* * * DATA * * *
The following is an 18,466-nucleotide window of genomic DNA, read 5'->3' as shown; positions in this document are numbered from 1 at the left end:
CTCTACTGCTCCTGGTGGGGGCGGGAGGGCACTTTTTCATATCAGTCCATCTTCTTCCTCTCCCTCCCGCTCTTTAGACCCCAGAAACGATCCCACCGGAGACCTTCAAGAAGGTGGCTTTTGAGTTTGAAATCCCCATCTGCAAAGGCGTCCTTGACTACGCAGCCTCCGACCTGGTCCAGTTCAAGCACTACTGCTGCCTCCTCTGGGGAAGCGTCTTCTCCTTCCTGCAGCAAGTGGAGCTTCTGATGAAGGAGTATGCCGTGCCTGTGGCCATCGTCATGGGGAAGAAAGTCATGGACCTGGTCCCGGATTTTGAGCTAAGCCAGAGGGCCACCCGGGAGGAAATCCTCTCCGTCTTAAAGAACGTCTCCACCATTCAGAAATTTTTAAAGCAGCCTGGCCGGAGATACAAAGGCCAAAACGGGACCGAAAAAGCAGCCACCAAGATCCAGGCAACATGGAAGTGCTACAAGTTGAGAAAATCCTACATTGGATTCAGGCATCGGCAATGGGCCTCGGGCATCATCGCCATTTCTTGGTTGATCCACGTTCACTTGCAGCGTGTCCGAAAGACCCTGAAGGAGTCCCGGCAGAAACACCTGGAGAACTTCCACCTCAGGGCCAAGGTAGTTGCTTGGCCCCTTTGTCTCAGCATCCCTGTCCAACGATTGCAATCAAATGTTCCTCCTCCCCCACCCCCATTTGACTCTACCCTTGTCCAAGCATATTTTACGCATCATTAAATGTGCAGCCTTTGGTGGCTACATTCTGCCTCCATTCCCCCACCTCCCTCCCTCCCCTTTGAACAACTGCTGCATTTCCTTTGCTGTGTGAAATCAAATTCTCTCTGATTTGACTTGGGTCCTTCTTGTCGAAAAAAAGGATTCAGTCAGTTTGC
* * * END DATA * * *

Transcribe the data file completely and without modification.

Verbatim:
The following is an 18,466-nucleotide window of genomic DNA, read 5'->3' as shown; positions in this document are numbered from 1 at the left end:
CTCTACTGCTCCTGGTGGGGGCGGGAGGGCACTTTTTCATATCAGTCCATCTTCTTCCTCTCCCTCCCGCTCTTTAGACCCCAGAAACGATCCCACCGGAGACCTTCAAGAAGGTGGCTTTTGAGTTTGAAATCCCCATCTGCAAAGGCGTCCTTGACTACGCAGCCTCCGACCTGGTCCAGTTCAAGCACTACTGCTGCCTCCTCTGGGGAAGCGTCTTCTCCTTCCTGCAGCAAGTGGAGCTTCTGATGAAGGAGTATGCCGTGCCTGTGGCCATCGTCATGGGGAAGAAAGTCATGGACCTGGTCCCGGATTTTGAGCTAAGCCAGAGGGCCACCCGGGAGGAAATCCTCTCCGTCTTAAAGAACGTCTCCACCATTCAGAAATTTTTAAAGCAGCCTGGCCGGAGATACAAAGGCCAAAACGGGACCGAAAAAGCAGCCACCAAGATCCAGGCAACATGGAAGTGCTACAAGTTGAGAAAATCCTACATTGGATTCAGGCATCGGCAATGGGCCTCGGGCATCATCGCCATTTCTTGGTTGATCCACGTTCACTTGCAGCGTGTCCGAAAGACCCTGAAGGAGTCCCGGCAGAAACACCTGGAGAACTTCCACCTCAGGGCCAAGGTAGTTGCTTGGCCCCTTTGTCTCAGCATCCCTGTCCAACGATTGCAATCAAATGTTCCTCCTCCCCCACCCCCATTTGACTCTACCCTTGTCCAAGCATATTTTACGCATCATTAAATGTGCAGCCTTTGGTGGCTACATTCTGCCTCCATTCCCCCACCTCCCTCCCTCCCCTTTGAACAACTGCTGCATTTCCTTTGCTGTGTGAAATCAAATTCTCTCTGATTTGACTTGGGTCCTTCTTGTCGAAAAAAAGGATTCAGTCAGTTTGC